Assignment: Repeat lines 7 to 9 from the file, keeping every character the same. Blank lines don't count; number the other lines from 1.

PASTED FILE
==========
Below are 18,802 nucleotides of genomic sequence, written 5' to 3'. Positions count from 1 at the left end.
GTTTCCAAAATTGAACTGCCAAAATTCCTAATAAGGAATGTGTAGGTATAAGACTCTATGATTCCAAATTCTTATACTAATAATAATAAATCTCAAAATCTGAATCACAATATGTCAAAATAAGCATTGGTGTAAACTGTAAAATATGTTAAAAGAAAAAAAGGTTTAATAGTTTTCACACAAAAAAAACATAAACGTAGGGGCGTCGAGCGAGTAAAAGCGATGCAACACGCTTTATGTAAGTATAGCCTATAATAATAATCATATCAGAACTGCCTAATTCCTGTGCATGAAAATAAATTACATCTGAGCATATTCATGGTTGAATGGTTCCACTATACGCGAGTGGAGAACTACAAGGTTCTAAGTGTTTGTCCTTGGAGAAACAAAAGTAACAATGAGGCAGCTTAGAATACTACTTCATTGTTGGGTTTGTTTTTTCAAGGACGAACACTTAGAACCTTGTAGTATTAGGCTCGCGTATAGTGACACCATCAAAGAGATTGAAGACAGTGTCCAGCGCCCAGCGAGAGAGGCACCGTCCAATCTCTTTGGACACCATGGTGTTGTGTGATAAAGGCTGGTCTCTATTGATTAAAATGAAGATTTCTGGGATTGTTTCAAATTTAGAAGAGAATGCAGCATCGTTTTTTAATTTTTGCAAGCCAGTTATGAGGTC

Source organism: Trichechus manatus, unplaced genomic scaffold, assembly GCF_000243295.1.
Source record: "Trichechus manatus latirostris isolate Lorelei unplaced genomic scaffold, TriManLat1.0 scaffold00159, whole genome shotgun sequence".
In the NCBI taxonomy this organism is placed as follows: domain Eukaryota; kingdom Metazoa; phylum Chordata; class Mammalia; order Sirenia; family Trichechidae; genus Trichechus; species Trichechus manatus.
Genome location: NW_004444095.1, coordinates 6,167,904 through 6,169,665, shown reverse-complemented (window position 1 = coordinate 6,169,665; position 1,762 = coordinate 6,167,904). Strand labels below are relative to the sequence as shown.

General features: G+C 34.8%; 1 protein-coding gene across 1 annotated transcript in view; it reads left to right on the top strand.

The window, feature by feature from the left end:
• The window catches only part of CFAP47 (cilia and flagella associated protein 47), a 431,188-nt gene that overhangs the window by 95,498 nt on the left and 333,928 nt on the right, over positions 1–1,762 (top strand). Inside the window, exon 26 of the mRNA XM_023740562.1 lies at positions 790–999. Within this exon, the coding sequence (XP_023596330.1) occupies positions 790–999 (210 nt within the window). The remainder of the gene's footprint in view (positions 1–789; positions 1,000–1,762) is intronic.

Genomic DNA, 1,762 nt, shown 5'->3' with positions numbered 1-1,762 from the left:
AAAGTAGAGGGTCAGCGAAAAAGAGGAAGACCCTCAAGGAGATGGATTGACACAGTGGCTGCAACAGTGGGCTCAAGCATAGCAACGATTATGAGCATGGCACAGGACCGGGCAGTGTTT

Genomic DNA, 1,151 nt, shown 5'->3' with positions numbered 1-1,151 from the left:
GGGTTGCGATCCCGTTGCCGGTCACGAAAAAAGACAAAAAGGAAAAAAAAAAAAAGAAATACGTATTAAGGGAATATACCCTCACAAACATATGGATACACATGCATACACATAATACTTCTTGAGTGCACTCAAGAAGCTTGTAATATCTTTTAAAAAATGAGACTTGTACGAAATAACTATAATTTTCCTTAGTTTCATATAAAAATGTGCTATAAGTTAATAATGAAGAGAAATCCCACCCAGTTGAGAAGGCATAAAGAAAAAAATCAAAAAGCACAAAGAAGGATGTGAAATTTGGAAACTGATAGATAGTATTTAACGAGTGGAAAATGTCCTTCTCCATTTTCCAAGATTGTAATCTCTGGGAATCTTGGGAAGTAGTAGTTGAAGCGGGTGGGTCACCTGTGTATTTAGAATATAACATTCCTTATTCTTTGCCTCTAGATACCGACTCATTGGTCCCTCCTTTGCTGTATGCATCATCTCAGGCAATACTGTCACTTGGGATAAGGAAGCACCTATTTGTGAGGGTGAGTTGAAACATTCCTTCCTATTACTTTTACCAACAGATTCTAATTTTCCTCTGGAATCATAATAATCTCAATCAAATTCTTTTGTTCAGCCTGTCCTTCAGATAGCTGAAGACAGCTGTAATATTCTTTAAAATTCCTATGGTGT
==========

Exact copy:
General features: G+C 34.8%; 1 protein-coding gene across 1 annotated transcript in view; it reads left to right on the top strand.

The window, feature by feature from the left end:
• The window catches only part of CFAP47 (cilia and flagella associated protein 47), a 431,188-nt gene that overhangs the window by 95,498 nt on the left and 333,928 nt on the right, over positions 1–1,762 (top strand). Inside the window, exon 26 of the mRNA XM_023740562.1 lies at positions 790–999. Within this exon, the coding sequence (XP_023596330.1) occupies positions 790–999 (210 nt within the window). The remainder of the gene's footprint in view (positions 1–789; positions 1,000–1,762) is intronic.